How Hard is Snowshoeing Really? Vs Hiking and Walking


Going out for a good run, hiking, or snowshoeing might have some difficulties. How hard is snowshoeing really? Do not despair; we got you covered, and here we are going to help you learn more about this freezing practice (it does not have to be that cold anyway). But first things first, how difficult is it?

Snowshoeing can indeed be more challenging than hiking and, therefore, walking. Due to the extra effort to keep on top of the snow and the extra weight you might carry, your pace will be on average 1.7 times slower. Wearing snowshoeing gear makes you heavier and more effort is required to walk.

But if you want to start to practice this sport, for the extra calories you might burn, avoid losing shape, or just because you do not want to miss the good hikes, even during wintertime. Well, luckily for you, here we will tell you all the things you need to know so you can get started with this exciting sport.

Benefits of snowshoeing

Snowshoeing is not just a good sport or a way of getting out of the house and the monotony. Here you have some of the benefits of starting snowshoeing.

1.   Snowshoeing is reasonably easy to learn

Snowshoeing is like hiking, but with snowshoes, so all you need to do is learn how to walk with them. You just need to strap the snowshoes on and start walking, get used to them, and adjust the way of walking. As you have something wider than usual strapped to your feet, you might have to separate your legs a bit to avoid stepping on the frame of the snowshoes.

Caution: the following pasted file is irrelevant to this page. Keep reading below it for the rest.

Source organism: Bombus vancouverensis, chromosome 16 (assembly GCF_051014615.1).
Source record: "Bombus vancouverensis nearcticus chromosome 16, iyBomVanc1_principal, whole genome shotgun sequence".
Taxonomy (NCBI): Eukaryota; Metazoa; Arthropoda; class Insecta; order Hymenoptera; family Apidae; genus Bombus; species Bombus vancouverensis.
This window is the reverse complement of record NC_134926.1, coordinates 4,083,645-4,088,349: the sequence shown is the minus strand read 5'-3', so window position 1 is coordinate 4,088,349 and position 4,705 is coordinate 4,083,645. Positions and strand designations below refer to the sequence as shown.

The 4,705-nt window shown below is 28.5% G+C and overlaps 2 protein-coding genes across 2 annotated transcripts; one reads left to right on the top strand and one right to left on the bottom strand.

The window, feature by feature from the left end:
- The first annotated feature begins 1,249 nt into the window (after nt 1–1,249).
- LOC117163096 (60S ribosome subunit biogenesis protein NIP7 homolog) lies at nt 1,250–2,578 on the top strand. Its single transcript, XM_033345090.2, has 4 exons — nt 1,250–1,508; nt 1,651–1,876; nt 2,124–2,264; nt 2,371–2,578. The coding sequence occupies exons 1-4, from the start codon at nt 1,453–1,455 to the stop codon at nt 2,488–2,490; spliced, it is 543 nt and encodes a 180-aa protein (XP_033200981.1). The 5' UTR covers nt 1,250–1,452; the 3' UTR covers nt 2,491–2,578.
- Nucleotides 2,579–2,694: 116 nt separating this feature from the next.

2.   Perfect for any age and ability, and it is healthy

You do not need to be fit, young, or have a lot of experience in hiking or snowshoeing to start. From kids to the elderly, everyone can practice this sport.

Snowshoeing is a low-impact activity, but it will help with your cardiovascular health, so it is perfect for seniors to maintain a good heart shape. It can also consume some energy, so it is a good way for kids to burn some of it and get some outside recreation during wintertime when they spend most of the time inside.

You can also adjust the difficulty of this sport. You can go to any national or state park, starting in a flat field if you do not have any experience. And once you master this type of terrain, you can move to some hills and then go into the forest. It is all about practice and building some resistance.

Some other places you can go snowshoeing are:

  • Golf courses.
  • Recreational parks
  • Open and backcountry spaces.
  • The city.
  • Mountain lodges and resorts.
  • Ski resorts.

This activity is also perfect for your mental health. Getting outside and getting in contact with nature helps to clear the mind. You can also feel the serenity and look at the beauty of mother nature. Snowshoeing is a good therapy; with the lovely sights of nature, you will feel amazing and grateful.

Snowshoeing is reasonably inexpensive

You do not have to spend thousands of dollars on gear, and snowshoe prices are between $100 to $300 or a bit more. But the average ones are pretty good quality, and you can get started with those. But you might not even need them if the snow is not that high, and if the snow is packed, icy, and slippery, you might need some slip on cleats, which are way cheaper than snowshoes.

Other things you might need are some waterproof leg gaiters and a pair of trekking poles, and the latter can have interchangeable accessories to adapt them to almost any possible terrain. These two pieces of gear are around 50 bucks total, so you will not be breaking the bank.

Now, talking about clothing, just regular winter clothes that help you stay warm and with some water resistance to keep most moisture out of your body and undergarment will work, but try to choose something that will not ruin your snowshoe excursion.

Tips for snowshoeing

Now that you have seen some benefits of snowshoeing, you might be excited to start this beautiful journey, but you are still a bit unsure of how to start. We got you covered, my little apprentice; here you have some tips to start with: